Trump, speaking from the Normandy American Cemetery, blasted the Pelosi as a “disgrace” after she reportedly said she would rather see him in jail than impeach him. His broadside underscored his code of striking back hard when he is criticized, whatever the circumstances.
“I’ve tried to be nice to her because I would’ve liked to have gotten some deals done,” he said in the interview from France with Fox News, which aired Thursday night, in response to Pelosi’s reported comment. “She’s incapable of doing deals.”
“She’s a nasty, vindictive, horrible person,” the President added.
British officials were relieved that Trump left the country without any political disasters. The White House, which hasn’t had many overseas wins, is also pleased with the trip.
Trump’s reception was a reminder of the power of the United States and the institution of the presidency, notwithstanding his poor approval ratings in Europe and the headaches he has caused for allied leaders over the past two years.
The low expectations for Trump’s trip, however — following his outbursts at summits and other unpredictable behavior — also reflect diminished expectations for this particular White House.
While Trump was in France on Thursday, his team back in Washington was frantically trying to find an off-ramp for the latest tariff confrontation with Mexico, though time to seal a deal is running short.
While the President has sent conflicting signs about his threat to impose 5% tariffs that would escalate by 5% a month if Mexico does not do more to halt the flow of migrants, his vice president and press secretary indicated Thursday that plans for the tariffs were proceeding.
“Something pretty dramatic could happen,” Trump told reporters in Ireland on Thursday.
But, he added, “we’ve told Mexico the tariffs go on. And we mean it, too.”
White House press secretary Sarah Sanders said in a statement Thursday afternoon that the US “position has not changed, and we are still moving forward with tariffs at this time.”
Vice President Mike Pence echoed that message shortly afterward.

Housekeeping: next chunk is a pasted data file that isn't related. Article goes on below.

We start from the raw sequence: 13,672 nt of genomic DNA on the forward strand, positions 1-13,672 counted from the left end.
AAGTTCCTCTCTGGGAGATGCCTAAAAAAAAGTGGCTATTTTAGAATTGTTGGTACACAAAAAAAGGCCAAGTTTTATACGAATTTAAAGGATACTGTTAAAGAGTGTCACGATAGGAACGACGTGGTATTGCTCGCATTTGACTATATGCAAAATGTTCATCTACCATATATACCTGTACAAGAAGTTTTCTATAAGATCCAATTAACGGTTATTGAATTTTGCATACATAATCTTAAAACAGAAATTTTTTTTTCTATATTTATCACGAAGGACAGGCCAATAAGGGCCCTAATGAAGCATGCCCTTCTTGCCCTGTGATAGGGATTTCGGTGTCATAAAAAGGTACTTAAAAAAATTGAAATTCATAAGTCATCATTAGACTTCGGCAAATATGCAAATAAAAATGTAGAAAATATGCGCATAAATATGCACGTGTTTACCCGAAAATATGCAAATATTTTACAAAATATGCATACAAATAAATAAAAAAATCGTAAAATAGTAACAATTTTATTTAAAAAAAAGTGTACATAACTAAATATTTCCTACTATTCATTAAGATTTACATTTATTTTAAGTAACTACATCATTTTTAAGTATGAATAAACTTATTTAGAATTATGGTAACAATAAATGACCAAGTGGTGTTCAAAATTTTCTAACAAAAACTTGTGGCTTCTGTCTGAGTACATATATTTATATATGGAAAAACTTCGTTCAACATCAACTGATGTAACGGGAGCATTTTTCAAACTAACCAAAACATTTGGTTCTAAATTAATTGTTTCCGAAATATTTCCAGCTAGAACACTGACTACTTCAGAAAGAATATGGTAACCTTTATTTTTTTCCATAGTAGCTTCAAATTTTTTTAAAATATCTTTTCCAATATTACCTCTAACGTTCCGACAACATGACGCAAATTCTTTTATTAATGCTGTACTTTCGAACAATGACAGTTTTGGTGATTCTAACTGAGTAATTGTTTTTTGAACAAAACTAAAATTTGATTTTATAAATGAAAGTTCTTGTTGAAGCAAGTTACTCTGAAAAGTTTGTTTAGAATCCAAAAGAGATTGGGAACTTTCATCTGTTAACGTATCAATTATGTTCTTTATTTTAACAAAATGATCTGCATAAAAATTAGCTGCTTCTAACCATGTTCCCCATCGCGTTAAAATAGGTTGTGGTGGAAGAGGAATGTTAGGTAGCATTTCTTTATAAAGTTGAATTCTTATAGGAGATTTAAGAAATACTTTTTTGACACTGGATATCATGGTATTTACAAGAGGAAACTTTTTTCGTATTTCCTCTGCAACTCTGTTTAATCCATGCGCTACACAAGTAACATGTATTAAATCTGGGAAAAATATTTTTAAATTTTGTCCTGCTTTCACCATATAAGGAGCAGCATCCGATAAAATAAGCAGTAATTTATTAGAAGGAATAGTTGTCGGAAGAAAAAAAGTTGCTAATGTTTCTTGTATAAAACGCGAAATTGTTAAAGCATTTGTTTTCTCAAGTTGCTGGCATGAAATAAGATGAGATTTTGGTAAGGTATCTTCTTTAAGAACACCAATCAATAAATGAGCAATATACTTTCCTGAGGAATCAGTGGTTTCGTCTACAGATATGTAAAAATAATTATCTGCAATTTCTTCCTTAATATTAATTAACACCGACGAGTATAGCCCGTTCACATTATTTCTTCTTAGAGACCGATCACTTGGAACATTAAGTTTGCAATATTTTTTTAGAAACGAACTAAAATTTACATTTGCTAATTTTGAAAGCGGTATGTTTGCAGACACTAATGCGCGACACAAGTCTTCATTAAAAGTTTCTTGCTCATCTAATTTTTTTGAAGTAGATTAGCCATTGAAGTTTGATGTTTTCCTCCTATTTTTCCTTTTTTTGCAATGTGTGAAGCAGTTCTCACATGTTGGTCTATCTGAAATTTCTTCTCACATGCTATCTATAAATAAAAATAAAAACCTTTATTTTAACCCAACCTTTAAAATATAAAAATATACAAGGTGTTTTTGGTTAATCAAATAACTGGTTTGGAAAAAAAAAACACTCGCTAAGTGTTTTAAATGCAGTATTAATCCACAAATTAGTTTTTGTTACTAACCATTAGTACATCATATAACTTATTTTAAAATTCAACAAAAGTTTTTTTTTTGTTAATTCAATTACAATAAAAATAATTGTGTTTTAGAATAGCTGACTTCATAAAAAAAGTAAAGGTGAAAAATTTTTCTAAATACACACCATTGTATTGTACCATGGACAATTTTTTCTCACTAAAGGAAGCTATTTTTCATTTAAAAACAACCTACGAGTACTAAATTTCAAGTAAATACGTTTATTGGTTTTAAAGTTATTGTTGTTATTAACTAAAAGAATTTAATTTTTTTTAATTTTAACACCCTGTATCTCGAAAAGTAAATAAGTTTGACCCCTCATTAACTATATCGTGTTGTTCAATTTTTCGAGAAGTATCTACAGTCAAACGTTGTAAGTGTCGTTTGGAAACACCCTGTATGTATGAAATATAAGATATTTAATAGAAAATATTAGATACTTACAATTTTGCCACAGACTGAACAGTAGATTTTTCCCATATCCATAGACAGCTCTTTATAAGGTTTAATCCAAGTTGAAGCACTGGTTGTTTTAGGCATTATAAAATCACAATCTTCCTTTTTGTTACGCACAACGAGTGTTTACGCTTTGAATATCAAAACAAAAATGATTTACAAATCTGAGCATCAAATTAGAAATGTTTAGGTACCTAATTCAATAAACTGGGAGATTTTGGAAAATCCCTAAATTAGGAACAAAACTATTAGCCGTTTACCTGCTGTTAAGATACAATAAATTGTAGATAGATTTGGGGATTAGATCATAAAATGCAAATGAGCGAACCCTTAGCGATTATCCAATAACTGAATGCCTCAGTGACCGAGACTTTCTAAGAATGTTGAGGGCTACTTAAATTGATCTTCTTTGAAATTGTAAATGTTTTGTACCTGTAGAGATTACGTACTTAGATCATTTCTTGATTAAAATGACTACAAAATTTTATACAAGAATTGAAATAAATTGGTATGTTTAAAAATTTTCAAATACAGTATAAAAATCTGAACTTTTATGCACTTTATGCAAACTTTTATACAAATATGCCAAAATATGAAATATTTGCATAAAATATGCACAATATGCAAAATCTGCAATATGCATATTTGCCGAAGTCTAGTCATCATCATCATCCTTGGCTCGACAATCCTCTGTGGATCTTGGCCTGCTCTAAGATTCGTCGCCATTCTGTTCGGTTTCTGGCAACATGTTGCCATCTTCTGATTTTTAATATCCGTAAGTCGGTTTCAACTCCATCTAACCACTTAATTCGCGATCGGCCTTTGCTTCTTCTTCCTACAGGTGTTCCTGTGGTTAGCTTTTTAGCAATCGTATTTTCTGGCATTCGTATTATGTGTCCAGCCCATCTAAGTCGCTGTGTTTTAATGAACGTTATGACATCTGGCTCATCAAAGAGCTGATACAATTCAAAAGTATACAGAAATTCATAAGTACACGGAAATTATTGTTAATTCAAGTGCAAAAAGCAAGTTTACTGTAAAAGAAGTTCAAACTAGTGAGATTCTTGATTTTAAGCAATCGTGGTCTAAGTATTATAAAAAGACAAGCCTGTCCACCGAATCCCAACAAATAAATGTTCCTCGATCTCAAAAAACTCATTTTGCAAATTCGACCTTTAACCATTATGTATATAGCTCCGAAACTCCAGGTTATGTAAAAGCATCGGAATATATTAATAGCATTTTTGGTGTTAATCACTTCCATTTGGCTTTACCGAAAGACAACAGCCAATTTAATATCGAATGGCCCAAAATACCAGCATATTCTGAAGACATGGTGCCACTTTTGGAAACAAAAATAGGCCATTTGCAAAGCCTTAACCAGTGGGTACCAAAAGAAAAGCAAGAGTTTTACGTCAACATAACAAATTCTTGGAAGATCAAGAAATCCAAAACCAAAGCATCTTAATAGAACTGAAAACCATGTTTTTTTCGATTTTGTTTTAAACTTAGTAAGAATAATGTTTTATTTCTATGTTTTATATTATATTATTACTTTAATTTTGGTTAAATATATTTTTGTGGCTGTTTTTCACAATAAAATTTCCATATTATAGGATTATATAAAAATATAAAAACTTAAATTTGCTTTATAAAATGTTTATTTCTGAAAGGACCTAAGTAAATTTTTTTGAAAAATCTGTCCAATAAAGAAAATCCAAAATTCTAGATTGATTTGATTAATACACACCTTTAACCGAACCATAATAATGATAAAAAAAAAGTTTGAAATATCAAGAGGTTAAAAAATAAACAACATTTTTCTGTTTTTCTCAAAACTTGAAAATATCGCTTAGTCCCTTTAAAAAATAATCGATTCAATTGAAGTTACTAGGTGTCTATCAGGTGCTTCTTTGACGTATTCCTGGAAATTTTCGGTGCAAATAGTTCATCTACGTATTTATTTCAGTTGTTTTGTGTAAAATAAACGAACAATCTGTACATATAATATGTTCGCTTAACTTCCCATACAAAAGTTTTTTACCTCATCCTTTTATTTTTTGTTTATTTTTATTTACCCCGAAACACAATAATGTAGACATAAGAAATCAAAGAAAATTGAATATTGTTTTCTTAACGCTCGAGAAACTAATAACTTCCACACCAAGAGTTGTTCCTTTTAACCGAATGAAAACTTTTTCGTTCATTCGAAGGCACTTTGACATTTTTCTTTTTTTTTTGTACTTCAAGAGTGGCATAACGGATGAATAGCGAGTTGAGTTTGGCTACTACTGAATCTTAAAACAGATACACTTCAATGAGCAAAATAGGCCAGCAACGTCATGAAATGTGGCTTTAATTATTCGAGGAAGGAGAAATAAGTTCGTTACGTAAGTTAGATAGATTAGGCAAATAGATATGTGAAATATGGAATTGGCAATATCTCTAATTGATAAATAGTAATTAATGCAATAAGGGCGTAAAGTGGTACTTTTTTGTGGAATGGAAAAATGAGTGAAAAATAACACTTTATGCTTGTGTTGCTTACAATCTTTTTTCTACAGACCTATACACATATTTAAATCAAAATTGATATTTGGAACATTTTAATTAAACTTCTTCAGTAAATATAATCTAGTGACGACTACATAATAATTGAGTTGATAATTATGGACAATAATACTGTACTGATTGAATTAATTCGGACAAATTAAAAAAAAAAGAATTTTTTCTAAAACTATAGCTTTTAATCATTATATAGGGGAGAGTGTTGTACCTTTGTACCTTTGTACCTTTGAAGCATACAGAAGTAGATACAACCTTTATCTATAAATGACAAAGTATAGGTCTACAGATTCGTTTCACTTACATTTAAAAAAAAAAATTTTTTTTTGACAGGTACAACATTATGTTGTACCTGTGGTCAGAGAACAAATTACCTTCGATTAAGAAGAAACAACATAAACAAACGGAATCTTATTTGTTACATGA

“The President announced 5% tariffs would be imposed on Monday on all goods coming from Mexico. That’s the policy of the United States,” he said. “The President said what he means and he means what he says.”
Trump faces a Friday deadline to sign an executive order to ensure the tariffs go into effect by Monday’s deadline.
Trump’s sudden offensive against Mexico represents his latest effort to quell a crisis at the border that his hardline rhetoric and flexing of executive power have failed to solve.
In May, more than 144,000 migrants were encountered or arrested at the frontier — a roughly 32% increase over April and the highest monthly tally in 13 years, according to US officials.
Uncertainty over which way the President will lean on Mexico deepened when he tweeted early Thursday that “progress is being made, but not nearly enough!”
His hint of flexibility in Ireland could be a sign that he is feeling heat from Republican senators, who have not ruled out an attempt to block the tariffs from going into force.
If the President’s hard-line tactics force Mexico to do more to halt the large numbers of undocumented migrants — or even if it offers cosmetic concessions — Trump could claim a political victory. But the spat is yet another indication of how his reliance on tariffs as a primary foreign-policy tool maneuvers him into tough political corners.
Talks on the showdown intensified in Washington on Thursday, stretching into the night, and officials from the White House, the State Department and the Department of Homeland Security met to discuss next steps.
“What Mexico is offering is not enough,” said Mercedes Schlapp, White House director of strategic communications.
Mexican President Andres Manuel Lopez Obrador said Thursday, however, that he was “optimistic” a deal could be reached.
‘I want to see him in prison’
If the President’s latest clash with Mexico does get solved before Monday, next week is still certain to see a worsening of Washington’s already fractious political climate.
Democrats on Thursday released the text of a contempt resolution targeting Attorney General William Barr and ex-White House counsel Don McGahn ahead of a full House vote next week.
New controversy is surrounding Pelosi, who is facing rising pressure in her Democratic caucus to subject Trump to the drama of an impeachment inquiry.
The report, quoting multiple Democratic sources, was not denied by Pelosi’s office. The speaker has been loath to initiate the impeachment process, fearing that it could backfire and give the President a platform to boost his reelection effort.
The report added extra spice to the already tumultuous relationship between Trump and Pelosi, the two most politically powerful figures in Washington, who are both constantly sculpting the battlefield ahead of the 2020 election.
Republicans, who control the Senate and are unlikely to vote to convict Trump in any impeachment trial, are already capitalizing on the reported remark to hint at Democratic overreach.
“She didn’t say that. No, she didn’t say that,” said Sen. Chuck Grassley, R-Iowa. “To go to prison, you’ve got to violate a law. What law’s been violated?”
CNN’s Kate Sullivan, Jeremy Diamond and Kaitlin Collins contributed to this report.